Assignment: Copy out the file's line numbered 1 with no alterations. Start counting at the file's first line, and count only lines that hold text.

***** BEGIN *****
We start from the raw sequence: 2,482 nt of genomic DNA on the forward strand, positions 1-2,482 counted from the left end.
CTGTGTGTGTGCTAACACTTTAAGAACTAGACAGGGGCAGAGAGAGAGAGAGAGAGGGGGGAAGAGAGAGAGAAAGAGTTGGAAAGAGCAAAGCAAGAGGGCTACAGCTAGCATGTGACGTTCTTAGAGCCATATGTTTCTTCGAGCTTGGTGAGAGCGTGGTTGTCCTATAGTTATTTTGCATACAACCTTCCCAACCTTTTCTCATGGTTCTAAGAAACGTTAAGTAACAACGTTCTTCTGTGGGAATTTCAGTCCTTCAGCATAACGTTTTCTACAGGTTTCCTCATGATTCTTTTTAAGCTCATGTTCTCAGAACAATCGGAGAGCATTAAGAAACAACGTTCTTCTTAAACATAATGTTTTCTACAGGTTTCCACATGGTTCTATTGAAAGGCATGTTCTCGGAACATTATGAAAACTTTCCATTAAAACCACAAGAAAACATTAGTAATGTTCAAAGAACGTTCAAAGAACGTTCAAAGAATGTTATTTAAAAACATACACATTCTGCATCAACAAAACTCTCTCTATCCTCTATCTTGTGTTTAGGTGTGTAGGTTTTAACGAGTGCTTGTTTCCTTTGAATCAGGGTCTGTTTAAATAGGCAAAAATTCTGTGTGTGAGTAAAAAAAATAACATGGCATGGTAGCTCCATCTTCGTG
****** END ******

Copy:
We start from the raw sequence: 2,482 nt of genomic DNA on the forward strand, positions 1-2,482 counted from the left end.